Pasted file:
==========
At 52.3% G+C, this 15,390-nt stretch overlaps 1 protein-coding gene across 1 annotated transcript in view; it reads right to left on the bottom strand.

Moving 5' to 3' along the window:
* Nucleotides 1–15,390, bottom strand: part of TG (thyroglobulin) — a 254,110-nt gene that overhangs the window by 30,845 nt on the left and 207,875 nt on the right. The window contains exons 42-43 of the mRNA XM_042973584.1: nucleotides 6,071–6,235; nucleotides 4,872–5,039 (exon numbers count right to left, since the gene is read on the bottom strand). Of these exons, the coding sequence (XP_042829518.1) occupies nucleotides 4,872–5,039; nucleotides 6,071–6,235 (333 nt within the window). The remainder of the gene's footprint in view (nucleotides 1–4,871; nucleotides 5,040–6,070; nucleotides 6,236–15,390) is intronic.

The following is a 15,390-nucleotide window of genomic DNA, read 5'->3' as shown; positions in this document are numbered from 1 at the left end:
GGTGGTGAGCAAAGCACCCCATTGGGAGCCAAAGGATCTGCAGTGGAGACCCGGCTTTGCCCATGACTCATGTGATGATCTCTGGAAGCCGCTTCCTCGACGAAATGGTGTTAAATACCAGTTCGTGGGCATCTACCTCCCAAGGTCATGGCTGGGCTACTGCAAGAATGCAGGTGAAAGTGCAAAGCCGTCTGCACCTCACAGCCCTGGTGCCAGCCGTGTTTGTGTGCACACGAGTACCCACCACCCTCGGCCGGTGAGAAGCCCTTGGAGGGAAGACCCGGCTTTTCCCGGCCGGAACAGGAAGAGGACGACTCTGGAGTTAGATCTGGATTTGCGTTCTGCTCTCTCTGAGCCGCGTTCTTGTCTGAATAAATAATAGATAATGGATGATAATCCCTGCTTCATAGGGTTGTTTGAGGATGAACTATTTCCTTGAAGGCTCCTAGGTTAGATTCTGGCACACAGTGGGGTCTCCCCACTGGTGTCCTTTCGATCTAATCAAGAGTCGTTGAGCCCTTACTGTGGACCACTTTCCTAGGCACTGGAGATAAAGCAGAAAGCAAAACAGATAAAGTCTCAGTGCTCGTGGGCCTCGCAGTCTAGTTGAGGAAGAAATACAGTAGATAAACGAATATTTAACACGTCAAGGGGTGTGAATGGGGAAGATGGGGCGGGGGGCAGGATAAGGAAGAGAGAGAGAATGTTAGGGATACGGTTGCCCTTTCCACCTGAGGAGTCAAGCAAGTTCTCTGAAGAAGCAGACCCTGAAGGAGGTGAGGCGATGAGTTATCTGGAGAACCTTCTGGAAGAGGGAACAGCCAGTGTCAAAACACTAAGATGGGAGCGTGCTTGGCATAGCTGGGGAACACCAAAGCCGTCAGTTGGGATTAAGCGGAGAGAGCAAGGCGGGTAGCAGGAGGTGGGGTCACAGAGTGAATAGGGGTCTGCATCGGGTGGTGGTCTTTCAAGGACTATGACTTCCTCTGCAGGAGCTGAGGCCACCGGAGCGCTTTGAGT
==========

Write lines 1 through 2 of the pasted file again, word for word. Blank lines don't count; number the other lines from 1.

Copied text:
At 52.3% G+C, this 15,390-nt stretch overlaps 1 protein-coding gene across 1 annotated transcript in view; it reads right to left on the bottom strand.

Moving 5' to 3' along the window: